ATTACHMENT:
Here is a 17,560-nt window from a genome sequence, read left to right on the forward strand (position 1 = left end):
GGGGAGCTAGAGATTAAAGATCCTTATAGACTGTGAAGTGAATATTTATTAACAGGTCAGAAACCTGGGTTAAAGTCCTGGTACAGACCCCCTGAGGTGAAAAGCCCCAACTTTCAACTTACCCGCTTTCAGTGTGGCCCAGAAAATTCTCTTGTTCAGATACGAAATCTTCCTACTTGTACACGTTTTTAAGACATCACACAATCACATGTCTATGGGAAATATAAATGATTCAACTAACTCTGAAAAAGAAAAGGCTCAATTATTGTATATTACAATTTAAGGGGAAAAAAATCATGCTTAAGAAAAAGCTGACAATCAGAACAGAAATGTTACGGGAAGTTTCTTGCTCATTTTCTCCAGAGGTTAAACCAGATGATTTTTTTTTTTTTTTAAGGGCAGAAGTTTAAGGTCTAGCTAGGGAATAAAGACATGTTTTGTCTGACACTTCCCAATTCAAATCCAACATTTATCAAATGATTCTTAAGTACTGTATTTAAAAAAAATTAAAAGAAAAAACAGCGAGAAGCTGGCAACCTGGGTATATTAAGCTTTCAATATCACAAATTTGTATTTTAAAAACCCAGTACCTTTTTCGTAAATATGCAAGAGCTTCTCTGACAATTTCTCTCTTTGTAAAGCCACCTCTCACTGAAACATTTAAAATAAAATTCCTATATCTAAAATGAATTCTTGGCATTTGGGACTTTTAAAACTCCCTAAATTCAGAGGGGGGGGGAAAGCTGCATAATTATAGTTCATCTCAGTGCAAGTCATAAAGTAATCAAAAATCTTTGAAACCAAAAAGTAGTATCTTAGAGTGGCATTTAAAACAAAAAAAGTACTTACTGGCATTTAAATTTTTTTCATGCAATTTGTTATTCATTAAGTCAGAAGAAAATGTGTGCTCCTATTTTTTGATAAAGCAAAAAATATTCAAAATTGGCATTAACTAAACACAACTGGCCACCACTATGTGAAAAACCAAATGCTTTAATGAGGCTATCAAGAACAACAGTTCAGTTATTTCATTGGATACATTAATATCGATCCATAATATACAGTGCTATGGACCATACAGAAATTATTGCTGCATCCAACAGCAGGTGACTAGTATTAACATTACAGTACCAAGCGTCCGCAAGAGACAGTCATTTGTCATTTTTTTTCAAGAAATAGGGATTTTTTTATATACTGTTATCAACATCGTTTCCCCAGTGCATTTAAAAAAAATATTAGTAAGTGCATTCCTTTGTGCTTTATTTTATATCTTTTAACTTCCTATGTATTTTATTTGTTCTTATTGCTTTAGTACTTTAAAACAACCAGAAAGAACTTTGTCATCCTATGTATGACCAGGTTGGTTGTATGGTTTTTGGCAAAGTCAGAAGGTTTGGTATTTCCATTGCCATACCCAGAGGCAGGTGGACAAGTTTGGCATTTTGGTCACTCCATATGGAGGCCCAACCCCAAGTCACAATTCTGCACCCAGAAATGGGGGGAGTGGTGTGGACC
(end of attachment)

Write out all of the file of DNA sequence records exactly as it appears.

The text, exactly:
Here is a 17,560-nt window from a genome sequence, read left to right on the forward strand (position 1 = left end):
GGGGAGCTAGAGATTAAAGATCCTTATAGACTGTGAAGTGAATATTTATTAACAGGTCAGAAACCTGGGTTAAAGTCCTGGTACAGACCCCCTGAGGTGAAAAGCCCCAACTTTCAACTTACCCGCTTTCAGTGTGGCCCAGAAAATTCTCTTGTTCAGATACGAAATCTTCCTACTTGTACACGTTTTTAAGACATCACACAATCACATGTCTATGGGAAATATAAATGATTCAACTAACTCTGAAAAAGAAAAGGCTCAATTATTGTATATTACAATTTAAGGGGAAAAAAATCATGCTTAAGAAAAAGCTGACAATCAGAACAGAAATGTTACGGGAAGTTTCTTGCTCATTTTCTCCAGAGGTTAAACCAGATGATTTTTTTTTTTTTTTAAGGGCAGAAGTTTAAGGTCTAGCTAGGGAATAAAGACATGTTTTGTCTGACACTTCCCAATTCAAATCCAACATTTATCAAATGATTCTTAAGTACTGTATTTAAAAAAAATTAAAAGAAAAAACAGCGAGAAGCTGGCAACCTGGGTATATTAAGCTTTCAATATCACAAATTTGTATTTTAAAAACCCAGTACCTTTTTCGTAAATATGCAAGAGCTTCTCTGACAATTTCTCTCTTTGTAAAGCCACCTCTCACTGAAACATTTAAAATAAAATTCCTATATCTAAAATGAATTCTTGGCATTTGGGACTTTTAAAACTCCCTAAATTCAGAGGGGGGGGGAAAGCTGCATAATTATAGTTCATCTCAGTGCAAGTCATAAAGTAATCAAAAATCTTTGAAACCAAAAAGTAGTATCTTAGAGTGGCATTTAAAACAAAAAAAGTACTTACTGGCATTTAAATTTTTTTCATGCAATTTGTTATTCATTAAGTCAGAAGAAAATGTGTGCTCCTATTTTTTGATAAAGCAAAAAATATTCAAAATTGGCATTAACTAAACACAACTGGCCACCACTATGTGAAAAACCAAATGCTTTAATGAGGCTATCAAGAACAACAGTTCAGTTATTTCATTGGATACATTAATATCGATCCATAATATACAGTGCTATGGACCATACAGAAATTATTGCTGCATCCAACAGCAGGTGACTAGTATTAACATTACAGTACCAAGCGTCCGCAAGAGACAGTCATTTGTCATTTTTTTTCAAGAAATAGGGATTTTTTTATATACTGTTATCAACATCGTTTCCCCAGTGCATTTAAAAAAAATATTAGTAAGTGCATTCCTTTGTGCTTTATTTTATATCTTTTAACTTCCTATGTATTTTATTTGTTCTTATTGCTTTAGTACTTTAAAACAACCAGAAAGAACTTTGTCATCCTATGTATGACCAGGTTGGTTGTATGGTTTTTGGCAAAGTCAGAAGGTTTGGTATTTCCATTGCCATACCCAGAGGCAGGTGGACAAGTTTGGCATTTTGGTCACTCCATATGGAGGCCCAACCCCAAGTCACAATTCTGCACCCAGAAATGGGGGGAGTGGTGTGGACC